Elephant seal makes ‘epic’ trek back after Canadian officials relocate him

<span>Conservation officials shipped Emerson away ‘far from human habitation’ for his peace. He had other ideas.</span><span>Photograph: DFO/MPO</span>
Conservation officials shipped Emerson away ‘far from human habitation’ for his peace. He had other ideas.Photograph: DFO/MPO

Last week, gun-wielding conservation officers stuffed a 500-lb elephant seal in the back of a van, drove him along a winding highway in western Canada and left him on a remote beach “far from human habitation”.

The plan was to move the young seal far from British Columbia’s capital city, where over the last year, he has developed a reputation for ending up in “unusual locations”, including flower beds, city parks and busy roads.

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Emerson, as he is known to locals, had other plans.

Less than a week after he was removed from Victoria, he made an “epic” 126-mile trek along the rugged west coast of Vancouver Island back to the city, a return that has left conservation officers in disbelief.

But Emerson’s presence and growing popularity has alarmed those same officers, as the public takes increasingly risky behaviour around the animal, including one group who encouraged a child to pet his nose.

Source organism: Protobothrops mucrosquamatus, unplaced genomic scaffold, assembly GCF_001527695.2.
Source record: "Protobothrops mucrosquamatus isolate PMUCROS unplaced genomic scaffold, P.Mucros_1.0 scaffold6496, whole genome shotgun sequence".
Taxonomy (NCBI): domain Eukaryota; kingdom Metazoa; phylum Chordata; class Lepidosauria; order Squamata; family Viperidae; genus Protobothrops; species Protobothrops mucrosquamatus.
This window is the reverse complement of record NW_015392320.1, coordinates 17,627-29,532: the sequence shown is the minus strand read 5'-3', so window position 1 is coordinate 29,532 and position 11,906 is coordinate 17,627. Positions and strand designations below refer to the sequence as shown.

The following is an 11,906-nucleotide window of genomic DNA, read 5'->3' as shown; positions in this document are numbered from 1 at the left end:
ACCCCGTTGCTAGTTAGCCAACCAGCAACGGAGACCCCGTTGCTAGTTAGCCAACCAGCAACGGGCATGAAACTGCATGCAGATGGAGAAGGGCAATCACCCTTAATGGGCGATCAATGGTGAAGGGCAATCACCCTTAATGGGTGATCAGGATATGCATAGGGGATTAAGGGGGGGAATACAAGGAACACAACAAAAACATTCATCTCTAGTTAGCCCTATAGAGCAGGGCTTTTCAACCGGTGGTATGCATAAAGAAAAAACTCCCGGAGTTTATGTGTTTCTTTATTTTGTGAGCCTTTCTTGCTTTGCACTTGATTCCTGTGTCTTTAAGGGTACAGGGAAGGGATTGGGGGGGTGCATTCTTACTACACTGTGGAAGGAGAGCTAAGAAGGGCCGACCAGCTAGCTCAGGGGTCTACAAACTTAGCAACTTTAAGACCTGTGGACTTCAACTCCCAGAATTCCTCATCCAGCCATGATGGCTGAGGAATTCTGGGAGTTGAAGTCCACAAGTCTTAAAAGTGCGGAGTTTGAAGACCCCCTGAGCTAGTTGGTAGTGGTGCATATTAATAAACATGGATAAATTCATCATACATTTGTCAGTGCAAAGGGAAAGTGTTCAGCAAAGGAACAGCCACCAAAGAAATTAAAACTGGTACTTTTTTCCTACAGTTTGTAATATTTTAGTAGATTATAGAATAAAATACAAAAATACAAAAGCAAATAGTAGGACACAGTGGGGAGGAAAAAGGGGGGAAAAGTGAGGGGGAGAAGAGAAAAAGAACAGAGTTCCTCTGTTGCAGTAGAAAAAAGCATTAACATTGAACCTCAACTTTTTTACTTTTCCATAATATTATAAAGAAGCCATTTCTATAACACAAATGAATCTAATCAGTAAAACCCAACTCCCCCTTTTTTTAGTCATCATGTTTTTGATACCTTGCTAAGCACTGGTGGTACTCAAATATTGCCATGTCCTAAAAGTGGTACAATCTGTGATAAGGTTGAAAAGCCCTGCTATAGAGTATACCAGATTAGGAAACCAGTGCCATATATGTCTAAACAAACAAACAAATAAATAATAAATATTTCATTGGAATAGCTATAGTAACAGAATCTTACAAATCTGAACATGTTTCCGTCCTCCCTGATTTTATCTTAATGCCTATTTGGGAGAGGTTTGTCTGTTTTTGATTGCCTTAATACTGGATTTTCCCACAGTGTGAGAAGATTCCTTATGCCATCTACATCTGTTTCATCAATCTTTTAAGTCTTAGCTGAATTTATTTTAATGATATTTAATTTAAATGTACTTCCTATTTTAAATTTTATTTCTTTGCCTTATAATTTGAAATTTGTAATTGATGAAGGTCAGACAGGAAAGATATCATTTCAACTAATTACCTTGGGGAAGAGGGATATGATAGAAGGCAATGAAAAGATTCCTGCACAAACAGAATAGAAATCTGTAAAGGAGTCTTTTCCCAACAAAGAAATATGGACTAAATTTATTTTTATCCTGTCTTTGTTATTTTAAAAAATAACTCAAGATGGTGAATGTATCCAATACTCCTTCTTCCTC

Born in Washington state in 2022, the young pup was cared for by a group of volunteers after his mother left. Last year, he began popping up on beaches around Victoria and has since taken on near-celebrity status. When word spreads that he has been spotted lounging in the sun or sleeping between parked cars, crowds quickly gather with their cameras drawn.

“I’ve been coming down every day to see him for a month – big, old, fat thing,” Peggy McCann told local media last year. “Everybody else here also started watching him. I just think it was marvelous. It’s so nice to see this.”

Northern elephant seals spend most of their lives in the water but they come ashore to breed and moult. Emerson is currently doing the latter, undergoing a month-long biological process where he sheds all of his fur and underlying layer of skin that is “highly taxing” on the seal, said Canada’s department of fisheries and oceans.

On 1 April, he was spotted moulting in a busy park, prompting conservation officers to cordon off the area in yellow caution tape and post a sign warning the public to stay back – a request that was ignored.

Five days later, he was moved out of the city to better let him to moult “in peace”, the department said.

But his return – and apparent lack of interest in people – has created a troubling situation for conservation staff. Although Emerson has so far seemed unmoved by the gawking crowds, reports of harassment have increased to “concerning levels”.

“People have approached Emerson to try and pet him, take selfies with him, and on occasion prompted their small children to do the same,” the department said. “If public disturbances of the elephant seal continue, someone will get hurt.”

Conservation staff say they will probably be forced to move the young pinniped again.

“However, it would be ideal if this could be avoided to allow Emerson his space to complete his moulting process in the location he has chosen.”